June 6, 2006
Jakarta: Three private groups of lawyers and activists yesterday filed suit against the Indonesian attorney general’s office for dropping a long-running corruption case against ailing former dictator Suharto.
The suits were filed by the Indonesian Association of Legal Attorneys and Human Rights Counselors, the so-called Advocacy Team for the Trial of Suharto, and an unnamed group of former student activists who opposed Suharto’s rule.
Andi Samsang Nganro, the presiding judge in the south Jakarta court, ruled yesterday that the suits would be heard together. Prosecutors initially accused Suharto of misusing $419mn, plus a further 1.3 trillion rupiah ($144mn) from seven charitable foundations he established during his rule.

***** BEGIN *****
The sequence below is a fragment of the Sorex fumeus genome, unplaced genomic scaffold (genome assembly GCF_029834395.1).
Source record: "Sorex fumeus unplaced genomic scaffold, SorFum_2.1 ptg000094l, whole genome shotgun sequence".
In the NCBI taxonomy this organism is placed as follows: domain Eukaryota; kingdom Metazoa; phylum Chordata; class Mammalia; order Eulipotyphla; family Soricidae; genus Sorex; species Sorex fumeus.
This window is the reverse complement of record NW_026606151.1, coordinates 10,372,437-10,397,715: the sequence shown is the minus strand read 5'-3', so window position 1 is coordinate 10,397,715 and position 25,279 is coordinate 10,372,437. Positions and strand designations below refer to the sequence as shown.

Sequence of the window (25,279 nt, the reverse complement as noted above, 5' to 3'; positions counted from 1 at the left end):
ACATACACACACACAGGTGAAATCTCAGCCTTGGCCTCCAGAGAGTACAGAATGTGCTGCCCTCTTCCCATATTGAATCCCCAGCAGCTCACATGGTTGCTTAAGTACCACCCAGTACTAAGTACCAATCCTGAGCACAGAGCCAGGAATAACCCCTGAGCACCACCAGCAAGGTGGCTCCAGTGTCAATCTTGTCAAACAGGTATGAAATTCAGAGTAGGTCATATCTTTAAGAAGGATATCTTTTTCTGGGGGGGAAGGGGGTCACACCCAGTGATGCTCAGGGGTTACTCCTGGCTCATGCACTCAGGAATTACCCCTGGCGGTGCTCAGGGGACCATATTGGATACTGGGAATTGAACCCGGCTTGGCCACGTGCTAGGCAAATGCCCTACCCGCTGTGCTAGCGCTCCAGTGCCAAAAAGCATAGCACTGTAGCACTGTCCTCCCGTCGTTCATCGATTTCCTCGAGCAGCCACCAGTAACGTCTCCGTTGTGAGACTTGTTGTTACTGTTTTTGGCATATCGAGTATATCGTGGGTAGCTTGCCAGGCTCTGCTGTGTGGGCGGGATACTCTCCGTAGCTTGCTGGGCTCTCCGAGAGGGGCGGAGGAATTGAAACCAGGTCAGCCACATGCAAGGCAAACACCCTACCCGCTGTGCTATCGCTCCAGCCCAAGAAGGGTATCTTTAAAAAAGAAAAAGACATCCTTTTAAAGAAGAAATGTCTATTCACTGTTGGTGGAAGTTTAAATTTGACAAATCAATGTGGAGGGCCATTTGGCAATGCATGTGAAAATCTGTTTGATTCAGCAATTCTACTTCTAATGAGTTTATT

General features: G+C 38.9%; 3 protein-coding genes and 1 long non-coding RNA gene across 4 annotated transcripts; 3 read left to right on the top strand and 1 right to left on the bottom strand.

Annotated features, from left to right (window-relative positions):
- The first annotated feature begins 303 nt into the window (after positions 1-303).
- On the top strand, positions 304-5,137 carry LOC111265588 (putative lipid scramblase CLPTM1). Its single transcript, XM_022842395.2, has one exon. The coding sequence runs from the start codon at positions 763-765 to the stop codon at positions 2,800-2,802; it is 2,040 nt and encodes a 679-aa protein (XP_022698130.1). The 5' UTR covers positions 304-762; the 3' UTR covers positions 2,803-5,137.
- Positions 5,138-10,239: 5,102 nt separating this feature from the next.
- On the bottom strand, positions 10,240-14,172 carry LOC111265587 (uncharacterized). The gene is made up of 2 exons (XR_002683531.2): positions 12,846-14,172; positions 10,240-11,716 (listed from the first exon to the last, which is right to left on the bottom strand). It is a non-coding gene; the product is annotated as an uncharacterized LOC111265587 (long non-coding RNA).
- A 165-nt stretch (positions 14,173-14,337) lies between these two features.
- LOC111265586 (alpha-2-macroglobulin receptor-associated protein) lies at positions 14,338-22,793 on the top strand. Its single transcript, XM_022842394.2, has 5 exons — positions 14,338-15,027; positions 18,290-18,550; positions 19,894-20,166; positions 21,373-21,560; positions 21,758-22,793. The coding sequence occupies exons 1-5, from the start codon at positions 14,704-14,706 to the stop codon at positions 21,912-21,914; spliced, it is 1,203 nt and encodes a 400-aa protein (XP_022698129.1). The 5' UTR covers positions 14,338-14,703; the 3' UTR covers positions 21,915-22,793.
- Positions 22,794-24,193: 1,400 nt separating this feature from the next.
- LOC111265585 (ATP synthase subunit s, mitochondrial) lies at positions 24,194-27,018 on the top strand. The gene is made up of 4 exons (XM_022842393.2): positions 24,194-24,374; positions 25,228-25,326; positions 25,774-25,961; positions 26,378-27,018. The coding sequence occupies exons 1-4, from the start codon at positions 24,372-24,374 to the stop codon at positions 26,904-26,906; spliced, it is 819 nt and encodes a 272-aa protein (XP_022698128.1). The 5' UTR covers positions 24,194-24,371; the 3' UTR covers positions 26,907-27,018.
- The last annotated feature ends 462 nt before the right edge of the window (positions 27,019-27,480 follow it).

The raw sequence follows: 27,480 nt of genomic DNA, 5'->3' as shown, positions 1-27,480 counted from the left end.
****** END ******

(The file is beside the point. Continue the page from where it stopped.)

Suharto did not attend any of three sessions of his corruption trial in 2000, pleading ill health. Last month, Attorney General Abdul Rahman Saleh said his office had dropped the charges against him for health reasons.
Lawyers for the groups said yesterday the decision by the attorney general’s office to drop the case against the 84-year-old Suharto ran contrary to the law, including anti-corruption laws.
Prosecutors could drop a case only when there was insufficient evidence or the defendant dies, attorneys for the Advocacy Team said in court.
In its arguments, the lawyers’ association quoted one of Suharto’s economy ministers as saying he had ordered all state banks to contribute 5% of their after-tax annual profits to the foundations he chaired.
The association also argued that Suharto’s salary was not enough to explain the extensive wealth he and his family had accumulated.
Hearings were to resume today.
Suharto stepped down amid mounting unrest in 1998 after ruling Indonesia with an iron grip for more than three decades.
The former autocrat has been in and out of hospital for various health problems in recent years. He was rushed to hospital early last month following a bout of intestinal bleeding, and was released last week.
Categories: Odious Debts